Whatever the truth may be, it got people talking. Hell, any time the subject of Link as a female is brought up, Zelda fans are bound to congregate in droves -- a good chunk are all for the idea, while others think we ought to leave well enough alone. The latter think, Link has been portrayed as male in every series installment for nearly three decades. He's an established icon. Why change that just to satisfy a vocal minority?

But Link isn't a single character, is he?

In the beginning, we all assumed that the Link and Zelda in each new game were the same people. Things started getting a little murky, so we switched gears and proposed that each game was the same "legend" retold, with the same characters assuming similar but subtly different roles.

Ocarina of Time came along to illustrate a clear progression from one game to the next. Then The Wind Waker explicitly stated that the Link living out on the Great Sea was not the same Hero of Time who vanquished Ganon in Ocarina of Time.

And even though these Link share visual traits, namely the green tunic and pointed ears, they often come from different backgrounds. He could be an orphan living amongst the forest folk, a child living with his sister and grandmother, a young man attending a high school in the clouds -- different people stretched across time, all linked together by the red thread of fate.

Kind of sounds like the Avatar, doesn't it?

In the Avatar universe, there's an individual once every generation who's chosen by an unseen hand to be the world's protector. When one Avatar dies, the spirit is reborn within a different race than the one before -- Fire Nation, Air Nomads, Water Tribe, then finally Earth Kingdom. And the kicker? Some of these Avatars are *gasp* female!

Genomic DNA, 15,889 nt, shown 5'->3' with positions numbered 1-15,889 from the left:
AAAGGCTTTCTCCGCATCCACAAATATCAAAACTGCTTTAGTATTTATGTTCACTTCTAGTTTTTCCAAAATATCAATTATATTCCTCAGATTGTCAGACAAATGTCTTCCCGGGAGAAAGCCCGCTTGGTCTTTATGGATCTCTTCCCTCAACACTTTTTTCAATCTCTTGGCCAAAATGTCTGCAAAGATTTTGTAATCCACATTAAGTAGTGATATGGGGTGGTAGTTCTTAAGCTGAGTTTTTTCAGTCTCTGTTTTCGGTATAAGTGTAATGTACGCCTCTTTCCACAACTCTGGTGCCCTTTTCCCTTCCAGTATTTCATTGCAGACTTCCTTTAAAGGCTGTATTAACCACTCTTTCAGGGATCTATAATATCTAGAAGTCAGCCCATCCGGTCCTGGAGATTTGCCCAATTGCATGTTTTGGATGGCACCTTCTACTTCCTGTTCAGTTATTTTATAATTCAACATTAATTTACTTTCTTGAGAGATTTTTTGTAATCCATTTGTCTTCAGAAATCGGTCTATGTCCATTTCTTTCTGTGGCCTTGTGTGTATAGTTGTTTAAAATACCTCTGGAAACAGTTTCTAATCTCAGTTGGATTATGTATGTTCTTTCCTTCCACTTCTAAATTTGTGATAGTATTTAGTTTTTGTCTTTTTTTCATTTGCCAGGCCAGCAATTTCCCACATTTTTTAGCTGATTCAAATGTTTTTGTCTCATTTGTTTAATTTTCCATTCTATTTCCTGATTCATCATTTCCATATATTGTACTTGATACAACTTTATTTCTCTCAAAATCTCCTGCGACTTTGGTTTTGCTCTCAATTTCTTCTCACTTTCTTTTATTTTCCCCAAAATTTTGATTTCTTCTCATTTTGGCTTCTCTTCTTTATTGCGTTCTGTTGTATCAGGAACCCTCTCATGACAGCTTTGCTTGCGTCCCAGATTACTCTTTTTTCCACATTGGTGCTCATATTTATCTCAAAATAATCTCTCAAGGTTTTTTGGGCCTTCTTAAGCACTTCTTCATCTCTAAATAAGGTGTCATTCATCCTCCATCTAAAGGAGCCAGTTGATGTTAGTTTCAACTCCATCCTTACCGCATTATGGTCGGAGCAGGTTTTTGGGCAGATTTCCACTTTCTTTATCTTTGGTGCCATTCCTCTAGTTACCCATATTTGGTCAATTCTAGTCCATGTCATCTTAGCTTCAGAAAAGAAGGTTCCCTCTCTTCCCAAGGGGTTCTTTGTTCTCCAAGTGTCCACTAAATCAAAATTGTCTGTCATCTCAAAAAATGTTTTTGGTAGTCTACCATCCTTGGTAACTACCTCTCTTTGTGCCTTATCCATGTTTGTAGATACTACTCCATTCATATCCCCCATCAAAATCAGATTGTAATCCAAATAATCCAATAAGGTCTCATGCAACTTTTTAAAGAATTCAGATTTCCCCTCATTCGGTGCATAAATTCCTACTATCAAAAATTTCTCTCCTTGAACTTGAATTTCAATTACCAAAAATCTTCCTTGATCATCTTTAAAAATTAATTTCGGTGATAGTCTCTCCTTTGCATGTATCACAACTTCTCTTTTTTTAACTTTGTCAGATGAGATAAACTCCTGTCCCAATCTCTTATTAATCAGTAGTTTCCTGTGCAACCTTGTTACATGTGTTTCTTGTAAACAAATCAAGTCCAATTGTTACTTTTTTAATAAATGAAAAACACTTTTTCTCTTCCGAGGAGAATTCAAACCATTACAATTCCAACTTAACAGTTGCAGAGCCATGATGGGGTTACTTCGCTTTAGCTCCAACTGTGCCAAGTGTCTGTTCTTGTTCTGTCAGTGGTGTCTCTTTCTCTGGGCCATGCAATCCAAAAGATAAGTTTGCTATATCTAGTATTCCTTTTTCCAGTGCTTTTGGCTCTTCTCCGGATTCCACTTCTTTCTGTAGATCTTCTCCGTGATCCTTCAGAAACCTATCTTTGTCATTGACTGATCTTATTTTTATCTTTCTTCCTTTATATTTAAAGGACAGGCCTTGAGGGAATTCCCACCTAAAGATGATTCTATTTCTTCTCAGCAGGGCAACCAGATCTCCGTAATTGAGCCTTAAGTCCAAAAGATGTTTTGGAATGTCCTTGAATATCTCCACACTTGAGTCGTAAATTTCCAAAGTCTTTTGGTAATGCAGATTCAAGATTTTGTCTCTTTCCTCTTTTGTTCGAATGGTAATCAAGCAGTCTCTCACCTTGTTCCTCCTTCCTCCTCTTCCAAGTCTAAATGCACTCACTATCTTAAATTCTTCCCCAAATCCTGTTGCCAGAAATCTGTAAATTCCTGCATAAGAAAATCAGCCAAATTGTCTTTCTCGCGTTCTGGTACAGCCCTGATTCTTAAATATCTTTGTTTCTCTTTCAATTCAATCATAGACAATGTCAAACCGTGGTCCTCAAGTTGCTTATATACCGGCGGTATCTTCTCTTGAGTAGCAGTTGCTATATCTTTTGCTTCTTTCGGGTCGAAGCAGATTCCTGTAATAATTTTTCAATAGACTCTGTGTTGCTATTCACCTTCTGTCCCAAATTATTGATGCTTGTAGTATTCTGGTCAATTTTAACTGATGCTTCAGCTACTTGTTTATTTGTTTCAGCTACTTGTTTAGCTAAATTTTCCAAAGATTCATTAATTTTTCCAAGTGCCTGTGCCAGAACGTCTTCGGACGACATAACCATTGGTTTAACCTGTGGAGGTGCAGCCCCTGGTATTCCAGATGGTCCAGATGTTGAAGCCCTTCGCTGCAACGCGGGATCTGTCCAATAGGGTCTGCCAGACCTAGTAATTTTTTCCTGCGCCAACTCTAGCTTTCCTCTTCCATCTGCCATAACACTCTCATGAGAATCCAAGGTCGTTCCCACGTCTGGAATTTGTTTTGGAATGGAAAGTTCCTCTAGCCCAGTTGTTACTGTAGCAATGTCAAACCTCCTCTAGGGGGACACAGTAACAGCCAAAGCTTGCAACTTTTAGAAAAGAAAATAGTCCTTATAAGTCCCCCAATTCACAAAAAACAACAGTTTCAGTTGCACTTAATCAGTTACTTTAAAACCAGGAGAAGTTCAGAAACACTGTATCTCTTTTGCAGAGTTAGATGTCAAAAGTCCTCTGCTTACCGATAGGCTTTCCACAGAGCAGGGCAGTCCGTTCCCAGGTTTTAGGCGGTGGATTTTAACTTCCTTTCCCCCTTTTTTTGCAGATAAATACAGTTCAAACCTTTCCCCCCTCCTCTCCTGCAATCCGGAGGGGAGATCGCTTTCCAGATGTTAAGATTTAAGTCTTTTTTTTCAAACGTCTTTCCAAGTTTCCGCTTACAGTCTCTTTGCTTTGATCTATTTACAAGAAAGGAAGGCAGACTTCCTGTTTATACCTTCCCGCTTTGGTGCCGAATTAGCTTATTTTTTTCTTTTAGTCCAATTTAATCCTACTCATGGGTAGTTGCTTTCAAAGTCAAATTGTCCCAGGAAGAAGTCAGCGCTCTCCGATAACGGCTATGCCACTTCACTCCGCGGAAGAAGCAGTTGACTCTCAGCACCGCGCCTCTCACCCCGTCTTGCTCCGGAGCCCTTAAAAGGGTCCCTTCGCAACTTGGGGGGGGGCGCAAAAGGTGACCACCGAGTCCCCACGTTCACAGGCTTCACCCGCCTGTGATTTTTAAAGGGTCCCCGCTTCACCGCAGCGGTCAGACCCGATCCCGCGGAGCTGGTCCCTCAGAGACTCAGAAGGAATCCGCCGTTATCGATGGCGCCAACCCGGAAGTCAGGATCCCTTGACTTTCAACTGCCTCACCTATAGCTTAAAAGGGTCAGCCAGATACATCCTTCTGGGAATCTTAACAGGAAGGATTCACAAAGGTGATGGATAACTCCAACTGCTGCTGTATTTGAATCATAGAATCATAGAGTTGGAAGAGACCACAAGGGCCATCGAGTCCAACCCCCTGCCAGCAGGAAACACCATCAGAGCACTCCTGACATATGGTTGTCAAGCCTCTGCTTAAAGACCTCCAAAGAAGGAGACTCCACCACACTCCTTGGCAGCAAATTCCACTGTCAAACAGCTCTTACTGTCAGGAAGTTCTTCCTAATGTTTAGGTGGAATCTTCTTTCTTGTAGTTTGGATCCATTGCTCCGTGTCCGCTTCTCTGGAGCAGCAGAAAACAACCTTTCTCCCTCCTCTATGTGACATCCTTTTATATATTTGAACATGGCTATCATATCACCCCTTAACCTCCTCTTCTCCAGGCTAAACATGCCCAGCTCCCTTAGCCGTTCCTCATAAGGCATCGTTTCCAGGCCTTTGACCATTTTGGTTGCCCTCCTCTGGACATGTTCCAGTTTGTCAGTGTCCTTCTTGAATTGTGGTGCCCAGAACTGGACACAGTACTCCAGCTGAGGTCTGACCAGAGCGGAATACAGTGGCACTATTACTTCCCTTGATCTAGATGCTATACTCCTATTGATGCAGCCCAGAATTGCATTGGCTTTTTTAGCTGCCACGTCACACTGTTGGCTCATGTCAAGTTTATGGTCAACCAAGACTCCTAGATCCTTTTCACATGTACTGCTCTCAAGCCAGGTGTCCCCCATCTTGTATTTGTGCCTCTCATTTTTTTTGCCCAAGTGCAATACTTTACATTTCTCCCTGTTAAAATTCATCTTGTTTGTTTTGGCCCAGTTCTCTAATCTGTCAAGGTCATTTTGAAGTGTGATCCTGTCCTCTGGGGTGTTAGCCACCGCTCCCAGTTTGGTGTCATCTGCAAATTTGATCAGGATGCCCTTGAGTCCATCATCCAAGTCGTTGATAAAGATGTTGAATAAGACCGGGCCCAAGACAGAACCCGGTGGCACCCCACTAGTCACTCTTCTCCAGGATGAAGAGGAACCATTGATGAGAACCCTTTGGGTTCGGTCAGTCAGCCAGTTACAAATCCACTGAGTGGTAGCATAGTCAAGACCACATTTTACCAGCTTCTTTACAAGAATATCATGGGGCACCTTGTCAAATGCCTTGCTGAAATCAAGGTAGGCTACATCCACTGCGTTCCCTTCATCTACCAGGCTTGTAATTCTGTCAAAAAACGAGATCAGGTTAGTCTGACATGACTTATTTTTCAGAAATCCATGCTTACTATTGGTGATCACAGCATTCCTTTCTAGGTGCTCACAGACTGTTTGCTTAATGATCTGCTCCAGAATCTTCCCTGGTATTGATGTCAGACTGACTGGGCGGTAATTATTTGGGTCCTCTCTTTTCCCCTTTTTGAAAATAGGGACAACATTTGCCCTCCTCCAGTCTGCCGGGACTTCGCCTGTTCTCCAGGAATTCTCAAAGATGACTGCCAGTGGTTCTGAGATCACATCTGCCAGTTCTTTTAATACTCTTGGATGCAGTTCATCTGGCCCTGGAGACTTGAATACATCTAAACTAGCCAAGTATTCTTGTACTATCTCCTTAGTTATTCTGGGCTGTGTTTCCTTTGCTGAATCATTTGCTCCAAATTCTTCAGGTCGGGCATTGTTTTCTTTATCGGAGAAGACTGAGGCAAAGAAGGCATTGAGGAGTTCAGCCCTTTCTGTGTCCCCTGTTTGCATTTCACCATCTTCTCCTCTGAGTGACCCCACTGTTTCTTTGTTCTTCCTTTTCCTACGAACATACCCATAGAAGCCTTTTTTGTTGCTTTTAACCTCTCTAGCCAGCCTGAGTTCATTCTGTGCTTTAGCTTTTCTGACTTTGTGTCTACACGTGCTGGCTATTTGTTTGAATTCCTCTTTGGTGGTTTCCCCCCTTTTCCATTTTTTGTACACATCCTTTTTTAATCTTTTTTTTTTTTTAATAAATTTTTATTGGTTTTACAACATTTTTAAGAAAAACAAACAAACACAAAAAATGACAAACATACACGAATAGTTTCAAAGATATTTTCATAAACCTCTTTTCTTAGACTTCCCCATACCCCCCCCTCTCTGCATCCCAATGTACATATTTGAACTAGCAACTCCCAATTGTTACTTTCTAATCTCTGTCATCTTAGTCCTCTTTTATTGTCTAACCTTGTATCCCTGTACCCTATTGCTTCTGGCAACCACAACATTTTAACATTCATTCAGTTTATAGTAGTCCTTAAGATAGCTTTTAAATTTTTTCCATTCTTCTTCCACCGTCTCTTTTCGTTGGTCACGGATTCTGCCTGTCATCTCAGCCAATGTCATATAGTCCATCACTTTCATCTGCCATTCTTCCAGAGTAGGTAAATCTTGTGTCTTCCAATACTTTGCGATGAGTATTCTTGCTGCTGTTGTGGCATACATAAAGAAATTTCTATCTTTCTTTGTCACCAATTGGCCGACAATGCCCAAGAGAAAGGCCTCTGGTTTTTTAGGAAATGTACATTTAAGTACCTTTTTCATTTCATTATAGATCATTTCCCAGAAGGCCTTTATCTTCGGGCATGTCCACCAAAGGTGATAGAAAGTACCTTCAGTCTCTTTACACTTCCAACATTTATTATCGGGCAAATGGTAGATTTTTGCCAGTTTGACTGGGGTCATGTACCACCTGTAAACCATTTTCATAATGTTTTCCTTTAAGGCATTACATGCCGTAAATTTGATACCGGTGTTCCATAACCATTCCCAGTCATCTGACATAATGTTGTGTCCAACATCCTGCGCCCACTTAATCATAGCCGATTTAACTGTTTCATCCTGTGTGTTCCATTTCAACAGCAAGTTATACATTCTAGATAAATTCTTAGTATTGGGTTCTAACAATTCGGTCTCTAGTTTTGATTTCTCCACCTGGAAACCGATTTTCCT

That the issue of any Avatar's gender is never once brought up as either a boon or a hindrance to their preordained role is a testament to how progressive the show is. The Avatar is both one and many; the residents of the world acknowledge that. Even regular benders are respected for their talents -- I can only recall a single episode in the entire series when female benders were marginalized, and it ended with the man in power realizing just what a misogynist ass he was being.

The Legend of Korra is in no way worse off because the protagonist has two X chromosomes. In fact, if you were to replace Korra with a strapping young waterbender named Korraq, there would be no need to make any significant changes to the story whatsoever -- save from making Asami the target of Korraq's affection rather than Mako, since I doubt Nickelodeon is ready to rock the cradle with a little swordplay action just yet, if you catch my drift.

What I'm trying to say is, the gender of the main character doesn't make a difference. And that right there is why it makes a world of a difference. Does that make sense?

Did girls young and old thoroughly enjoy The Last Airbender? Of course they did! It was a phenomenal show that appealed to people of all ages, races, and genders. And The Legend of Korra taps that audience as well, female lead be damned. In an interview with NPR, creators Bryan Konietzko and Michael DiMartino shared how Nickelodeon execs were worried that boys wouldn't enjoy the show. Then the results of the test screening came back, and you know what? The boys didn't care that Korra was female!

You know who does care? That one nervous girl who sees Korra as this empowering, ass-kicking figure and is subsequently inspired to be a little more proactive in school and life outside the home.

Aside from that, it's refreshing to see a popular piece of pop culture use its standing to promote gender equality in such a major way, and to do it in a manner that doesn't feel cheap or pandering.

So coming back around to The Legend of Zelda, why should Nintendo give female Link a shot? The real question is, why not? Is it really that drastic of a suggestion?